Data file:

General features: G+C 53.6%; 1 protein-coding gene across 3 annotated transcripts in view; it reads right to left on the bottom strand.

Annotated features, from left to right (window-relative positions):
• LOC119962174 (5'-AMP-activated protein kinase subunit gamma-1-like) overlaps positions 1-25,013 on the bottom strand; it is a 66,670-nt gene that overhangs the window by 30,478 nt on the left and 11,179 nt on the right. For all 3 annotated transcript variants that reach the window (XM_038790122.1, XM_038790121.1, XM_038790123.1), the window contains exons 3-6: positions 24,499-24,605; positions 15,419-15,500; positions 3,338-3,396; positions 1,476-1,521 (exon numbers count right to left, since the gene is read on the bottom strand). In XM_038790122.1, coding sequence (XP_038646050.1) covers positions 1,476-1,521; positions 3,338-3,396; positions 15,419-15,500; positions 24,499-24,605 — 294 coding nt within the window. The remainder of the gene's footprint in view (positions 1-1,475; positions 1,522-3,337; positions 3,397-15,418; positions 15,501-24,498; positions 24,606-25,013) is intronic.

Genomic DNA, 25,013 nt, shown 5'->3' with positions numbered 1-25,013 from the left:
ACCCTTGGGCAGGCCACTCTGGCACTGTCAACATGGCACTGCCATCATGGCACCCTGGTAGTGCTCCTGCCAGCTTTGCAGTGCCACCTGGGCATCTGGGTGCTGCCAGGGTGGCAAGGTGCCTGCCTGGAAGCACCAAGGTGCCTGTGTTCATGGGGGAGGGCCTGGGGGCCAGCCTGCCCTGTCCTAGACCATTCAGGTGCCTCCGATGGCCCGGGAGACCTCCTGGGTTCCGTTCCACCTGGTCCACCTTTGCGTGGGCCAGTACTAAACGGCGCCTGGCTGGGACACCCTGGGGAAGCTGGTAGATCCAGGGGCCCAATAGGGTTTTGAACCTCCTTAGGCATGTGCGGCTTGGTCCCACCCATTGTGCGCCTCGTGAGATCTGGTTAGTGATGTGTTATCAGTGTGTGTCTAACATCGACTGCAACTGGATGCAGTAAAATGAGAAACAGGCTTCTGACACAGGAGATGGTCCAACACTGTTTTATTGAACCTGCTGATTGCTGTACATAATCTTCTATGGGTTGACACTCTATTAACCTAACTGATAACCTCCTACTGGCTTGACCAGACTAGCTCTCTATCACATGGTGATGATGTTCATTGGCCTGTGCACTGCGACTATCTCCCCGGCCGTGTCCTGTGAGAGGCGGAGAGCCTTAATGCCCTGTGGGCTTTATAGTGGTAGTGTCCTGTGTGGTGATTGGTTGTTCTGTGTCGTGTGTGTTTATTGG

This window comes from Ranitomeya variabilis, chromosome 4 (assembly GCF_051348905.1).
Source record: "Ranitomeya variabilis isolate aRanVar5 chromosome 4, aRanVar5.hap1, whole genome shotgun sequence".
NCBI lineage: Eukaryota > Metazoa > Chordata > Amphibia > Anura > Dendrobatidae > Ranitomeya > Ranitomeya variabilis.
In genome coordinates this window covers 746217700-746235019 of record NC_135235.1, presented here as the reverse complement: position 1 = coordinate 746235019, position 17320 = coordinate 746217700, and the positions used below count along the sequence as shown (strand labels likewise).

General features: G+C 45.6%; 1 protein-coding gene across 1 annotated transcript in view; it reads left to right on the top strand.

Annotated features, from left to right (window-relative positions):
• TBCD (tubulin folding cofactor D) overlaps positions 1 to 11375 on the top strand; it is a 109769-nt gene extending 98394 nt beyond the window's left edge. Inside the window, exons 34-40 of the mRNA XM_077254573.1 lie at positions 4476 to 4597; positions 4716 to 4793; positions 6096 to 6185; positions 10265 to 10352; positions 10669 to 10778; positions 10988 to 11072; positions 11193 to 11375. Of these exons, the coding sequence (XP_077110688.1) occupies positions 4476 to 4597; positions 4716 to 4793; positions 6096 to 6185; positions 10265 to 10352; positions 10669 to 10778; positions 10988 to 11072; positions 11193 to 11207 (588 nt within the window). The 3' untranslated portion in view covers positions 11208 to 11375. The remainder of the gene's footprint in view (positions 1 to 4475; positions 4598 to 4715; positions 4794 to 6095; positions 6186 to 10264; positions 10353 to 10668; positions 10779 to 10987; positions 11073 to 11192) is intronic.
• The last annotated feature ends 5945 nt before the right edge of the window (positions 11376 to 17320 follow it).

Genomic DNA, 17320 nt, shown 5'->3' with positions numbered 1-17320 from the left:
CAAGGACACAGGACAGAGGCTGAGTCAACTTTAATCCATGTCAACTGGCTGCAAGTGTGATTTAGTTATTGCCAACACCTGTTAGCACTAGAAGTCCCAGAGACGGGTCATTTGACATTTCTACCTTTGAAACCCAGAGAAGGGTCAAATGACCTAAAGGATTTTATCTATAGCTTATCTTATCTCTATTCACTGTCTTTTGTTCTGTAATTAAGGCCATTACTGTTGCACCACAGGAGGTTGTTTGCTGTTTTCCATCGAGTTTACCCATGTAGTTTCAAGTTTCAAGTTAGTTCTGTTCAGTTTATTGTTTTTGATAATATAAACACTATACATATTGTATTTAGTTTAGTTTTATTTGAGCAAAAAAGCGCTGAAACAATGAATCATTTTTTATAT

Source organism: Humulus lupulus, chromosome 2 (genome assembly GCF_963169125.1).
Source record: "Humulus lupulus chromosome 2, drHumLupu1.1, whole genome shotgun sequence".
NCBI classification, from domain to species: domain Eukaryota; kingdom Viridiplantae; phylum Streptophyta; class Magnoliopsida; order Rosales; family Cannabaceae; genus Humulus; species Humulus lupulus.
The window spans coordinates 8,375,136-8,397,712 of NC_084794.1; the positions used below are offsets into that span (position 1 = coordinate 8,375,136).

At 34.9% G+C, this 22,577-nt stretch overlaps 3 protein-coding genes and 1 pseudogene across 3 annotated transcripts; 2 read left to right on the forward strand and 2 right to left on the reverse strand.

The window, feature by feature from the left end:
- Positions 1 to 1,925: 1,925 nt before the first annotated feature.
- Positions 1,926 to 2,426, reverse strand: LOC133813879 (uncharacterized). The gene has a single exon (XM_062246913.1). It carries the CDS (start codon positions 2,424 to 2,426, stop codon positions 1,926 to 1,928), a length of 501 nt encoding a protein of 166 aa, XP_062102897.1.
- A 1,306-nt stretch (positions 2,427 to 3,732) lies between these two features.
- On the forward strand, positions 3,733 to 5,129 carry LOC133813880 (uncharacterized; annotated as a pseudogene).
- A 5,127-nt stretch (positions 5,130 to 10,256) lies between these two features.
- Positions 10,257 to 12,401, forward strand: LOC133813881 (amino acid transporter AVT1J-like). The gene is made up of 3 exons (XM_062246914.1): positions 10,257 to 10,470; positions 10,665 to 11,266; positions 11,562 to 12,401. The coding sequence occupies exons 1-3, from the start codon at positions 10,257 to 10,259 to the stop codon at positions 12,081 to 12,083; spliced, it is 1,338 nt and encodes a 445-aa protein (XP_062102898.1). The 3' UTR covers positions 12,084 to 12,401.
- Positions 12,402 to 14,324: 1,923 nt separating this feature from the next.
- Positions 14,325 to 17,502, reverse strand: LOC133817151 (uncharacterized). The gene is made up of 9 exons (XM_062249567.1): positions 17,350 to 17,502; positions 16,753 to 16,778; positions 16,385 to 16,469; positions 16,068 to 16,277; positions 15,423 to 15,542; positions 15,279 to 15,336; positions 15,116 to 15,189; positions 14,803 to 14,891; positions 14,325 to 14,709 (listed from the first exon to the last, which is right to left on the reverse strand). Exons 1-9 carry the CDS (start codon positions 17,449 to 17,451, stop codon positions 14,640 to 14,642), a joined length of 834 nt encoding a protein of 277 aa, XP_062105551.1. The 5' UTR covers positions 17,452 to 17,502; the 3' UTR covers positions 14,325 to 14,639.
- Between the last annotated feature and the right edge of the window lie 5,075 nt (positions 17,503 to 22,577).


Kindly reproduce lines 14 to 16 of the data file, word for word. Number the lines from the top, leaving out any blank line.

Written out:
Genomic DNA, 17320 nt, shown 5'->3' with positions numbered 1-17320 from the left:
CAAGGACACAGGACAGAGGCTGAGTCAACTTTAATCCATGTCAACTGGCTGCAAGTGTGATTTAGTTATTGCCAACACCTGTTAGCACTAGAAGTCCCAGAGACGGGTCATTTGACATTTCTACCTTTGAAACCCAGAGAAGGGTCAAATGACCTAAAGGATTTTATCTATAGCTTATCTTATCTCTATTCACTGTCTTTTGTTCTGTAATTAAGGCCATTACTGTTGCACCACAGGAGGTTGTTTGCTGTTTTCCATCGAGTTTACCCATGTAGTTTCAAGTTTCAAGTTAGTTCTGTTCAGTTTATTGTTTTTGATAATATAAACACTATACATATTGTATTTAGTTTAGTTTTATTTGAGCAAAAAAGCGCTGAAACAATGAATCATTTTTTATAT

Source organism: Humulus lupulus, chromosome 2 (genome assembly GCF_963169125.1).